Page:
is probably today's most popular wine grape with good reason as
it produces some of the greatest dry white wines in the world.
(such as White Burgundies as well as being one of the main
grapes used in Champagnes)
Chardonnay vines are at home
in almost every wine producing nation on the planet, for two key
1. It is a very
adaptable grape and can deal with a great deal of climatic variance.
2. The simple fact that
the name Chardonnay on a wine label is practically a guaranteed
If you were to ask many wine
drinkers who enjoy Chardonnay to describe the "taste of
Chardonnay" what they would end up describing would
actually be the characteristics of oak on the wine rather then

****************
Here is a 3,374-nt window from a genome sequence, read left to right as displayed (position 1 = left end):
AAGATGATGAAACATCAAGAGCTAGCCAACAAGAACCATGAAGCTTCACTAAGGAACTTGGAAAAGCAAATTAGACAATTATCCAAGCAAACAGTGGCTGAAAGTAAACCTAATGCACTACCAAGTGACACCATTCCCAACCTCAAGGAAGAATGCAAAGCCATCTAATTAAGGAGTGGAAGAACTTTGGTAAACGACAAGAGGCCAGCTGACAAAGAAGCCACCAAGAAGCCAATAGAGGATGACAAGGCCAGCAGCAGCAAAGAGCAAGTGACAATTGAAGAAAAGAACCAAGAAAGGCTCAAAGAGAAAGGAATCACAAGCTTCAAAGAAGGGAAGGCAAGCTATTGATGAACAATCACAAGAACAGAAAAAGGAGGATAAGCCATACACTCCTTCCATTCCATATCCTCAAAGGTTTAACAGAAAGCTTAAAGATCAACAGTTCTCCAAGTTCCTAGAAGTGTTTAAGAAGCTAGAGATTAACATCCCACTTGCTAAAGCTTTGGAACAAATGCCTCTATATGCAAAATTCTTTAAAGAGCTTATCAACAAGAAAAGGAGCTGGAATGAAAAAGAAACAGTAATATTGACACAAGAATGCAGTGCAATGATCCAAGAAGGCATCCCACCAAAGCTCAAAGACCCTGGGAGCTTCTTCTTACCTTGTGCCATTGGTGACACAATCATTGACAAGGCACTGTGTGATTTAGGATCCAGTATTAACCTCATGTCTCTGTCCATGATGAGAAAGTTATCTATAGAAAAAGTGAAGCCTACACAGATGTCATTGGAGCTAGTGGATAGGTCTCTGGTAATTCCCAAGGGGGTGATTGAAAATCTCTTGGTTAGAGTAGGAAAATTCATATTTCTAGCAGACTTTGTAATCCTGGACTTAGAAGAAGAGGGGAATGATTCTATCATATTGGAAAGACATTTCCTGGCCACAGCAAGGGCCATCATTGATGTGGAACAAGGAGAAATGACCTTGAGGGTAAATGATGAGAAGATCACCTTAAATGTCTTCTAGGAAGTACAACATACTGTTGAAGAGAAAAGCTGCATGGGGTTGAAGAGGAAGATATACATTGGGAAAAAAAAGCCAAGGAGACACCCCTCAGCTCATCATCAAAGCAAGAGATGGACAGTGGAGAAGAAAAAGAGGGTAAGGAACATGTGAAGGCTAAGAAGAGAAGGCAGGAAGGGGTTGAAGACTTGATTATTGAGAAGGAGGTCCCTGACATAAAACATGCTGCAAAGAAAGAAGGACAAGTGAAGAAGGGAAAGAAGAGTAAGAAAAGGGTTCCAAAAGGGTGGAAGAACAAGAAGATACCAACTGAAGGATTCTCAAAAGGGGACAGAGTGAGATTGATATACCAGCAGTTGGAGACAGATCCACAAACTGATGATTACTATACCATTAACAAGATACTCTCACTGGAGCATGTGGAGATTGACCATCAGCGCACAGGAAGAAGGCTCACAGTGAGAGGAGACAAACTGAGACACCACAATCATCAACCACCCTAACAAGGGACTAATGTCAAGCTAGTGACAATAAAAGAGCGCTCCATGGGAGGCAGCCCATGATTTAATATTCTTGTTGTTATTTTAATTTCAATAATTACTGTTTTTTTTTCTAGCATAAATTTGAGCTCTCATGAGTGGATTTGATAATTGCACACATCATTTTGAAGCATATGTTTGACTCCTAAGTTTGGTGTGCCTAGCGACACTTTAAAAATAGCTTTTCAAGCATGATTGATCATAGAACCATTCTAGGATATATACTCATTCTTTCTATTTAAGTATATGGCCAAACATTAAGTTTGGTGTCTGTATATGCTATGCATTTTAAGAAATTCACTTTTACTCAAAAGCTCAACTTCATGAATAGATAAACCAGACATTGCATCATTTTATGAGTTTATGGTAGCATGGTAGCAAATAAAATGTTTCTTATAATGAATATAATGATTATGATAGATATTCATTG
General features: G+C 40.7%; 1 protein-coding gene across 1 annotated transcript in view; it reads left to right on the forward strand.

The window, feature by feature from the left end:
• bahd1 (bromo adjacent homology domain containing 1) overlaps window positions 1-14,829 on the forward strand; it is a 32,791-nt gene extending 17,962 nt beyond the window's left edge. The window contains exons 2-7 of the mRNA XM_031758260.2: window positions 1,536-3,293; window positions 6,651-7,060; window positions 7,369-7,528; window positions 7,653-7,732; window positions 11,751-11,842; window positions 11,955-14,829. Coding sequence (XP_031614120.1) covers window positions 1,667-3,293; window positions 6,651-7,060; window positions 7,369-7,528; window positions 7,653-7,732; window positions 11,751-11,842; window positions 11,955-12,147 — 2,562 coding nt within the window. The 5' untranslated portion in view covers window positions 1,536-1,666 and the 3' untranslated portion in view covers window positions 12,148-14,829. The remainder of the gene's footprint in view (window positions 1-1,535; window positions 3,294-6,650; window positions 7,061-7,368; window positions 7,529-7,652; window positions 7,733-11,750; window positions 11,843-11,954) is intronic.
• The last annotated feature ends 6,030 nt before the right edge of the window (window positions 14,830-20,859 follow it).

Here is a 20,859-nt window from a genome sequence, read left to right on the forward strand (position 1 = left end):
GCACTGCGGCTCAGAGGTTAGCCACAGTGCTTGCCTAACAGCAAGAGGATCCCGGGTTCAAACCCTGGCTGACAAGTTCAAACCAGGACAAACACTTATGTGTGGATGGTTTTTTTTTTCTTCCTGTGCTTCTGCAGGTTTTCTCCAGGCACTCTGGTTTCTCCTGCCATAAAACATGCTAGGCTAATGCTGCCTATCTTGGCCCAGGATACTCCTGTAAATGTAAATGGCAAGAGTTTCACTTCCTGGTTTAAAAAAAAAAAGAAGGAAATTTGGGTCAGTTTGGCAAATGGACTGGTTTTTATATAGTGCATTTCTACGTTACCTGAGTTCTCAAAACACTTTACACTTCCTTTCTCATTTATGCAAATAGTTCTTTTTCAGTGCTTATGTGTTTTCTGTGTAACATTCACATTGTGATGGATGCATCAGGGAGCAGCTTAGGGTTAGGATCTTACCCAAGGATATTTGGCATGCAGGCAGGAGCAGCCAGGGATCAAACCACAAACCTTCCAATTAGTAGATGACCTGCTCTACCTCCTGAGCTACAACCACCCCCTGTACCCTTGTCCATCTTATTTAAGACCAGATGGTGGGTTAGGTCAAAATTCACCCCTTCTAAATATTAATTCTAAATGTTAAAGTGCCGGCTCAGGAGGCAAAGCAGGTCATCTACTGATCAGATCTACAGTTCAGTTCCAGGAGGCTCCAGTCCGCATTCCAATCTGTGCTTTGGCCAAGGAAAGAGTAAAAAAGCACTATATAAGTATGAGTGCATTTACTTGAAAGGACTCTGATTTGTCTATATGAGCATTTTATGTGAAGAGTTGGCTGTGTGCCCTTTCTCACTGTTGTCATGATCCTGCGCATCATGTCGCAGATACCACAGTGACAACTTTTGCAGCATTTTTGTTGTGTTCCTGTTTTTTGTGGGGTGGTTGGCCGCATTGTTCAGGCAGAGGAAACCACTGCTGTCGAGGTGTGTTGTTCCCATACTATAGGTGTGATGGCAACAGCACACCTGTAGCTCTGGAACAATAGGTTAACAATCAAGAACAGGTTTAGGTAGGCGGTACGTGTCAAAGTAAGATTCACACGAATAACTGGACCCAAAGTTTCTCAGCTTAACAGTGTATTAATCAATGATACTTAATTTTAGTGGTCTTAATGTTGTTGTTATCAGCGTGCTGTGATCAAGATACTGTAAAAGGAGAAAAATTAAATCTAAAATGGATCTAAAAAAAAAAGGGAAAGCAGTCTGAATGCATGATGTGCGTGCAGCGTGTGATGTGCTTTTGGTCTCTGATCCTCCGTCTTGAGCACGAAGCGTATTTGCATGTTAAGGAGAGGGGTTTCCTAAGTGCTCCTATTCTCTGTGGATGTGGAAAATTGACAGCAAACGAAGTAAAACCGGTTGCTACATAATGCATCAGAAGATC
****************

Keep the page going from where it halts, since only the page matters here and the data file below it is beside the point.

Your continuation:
the characteristics of the grape itself. Common terms used
to describe Chardonnay's include terms like toasty, smoky,
spicy, vanilla and butterscotch but when you taste those it is
oak you are experiencing.
Why is Chardonnay so often
"oaked" as it has been termed? There are three
key answers to that question.
1. The flavor profile of
Chardonnay is very compatible with oak
2. The most famous of
all Chardonnay based wines (white Burgundy) are aged in oak.
3. The simple fact that
many wine drinkers really enjoy the flavors contributed by oak.
When Chardonnay is not oaked
(such are in Chablis, Wines from Northeastern Italy and in some
California Wines marketed as "unoaked") the flavors
and aromas that come through include fruit such as apple,
tropical fruits especially pineapple in warmer climates.
Chardonnay also can display subtle earthy aromas like minerals
and mushrooms. Chardonnay wine is generally medium to high
in acidity and is usually full bodied compared to other white
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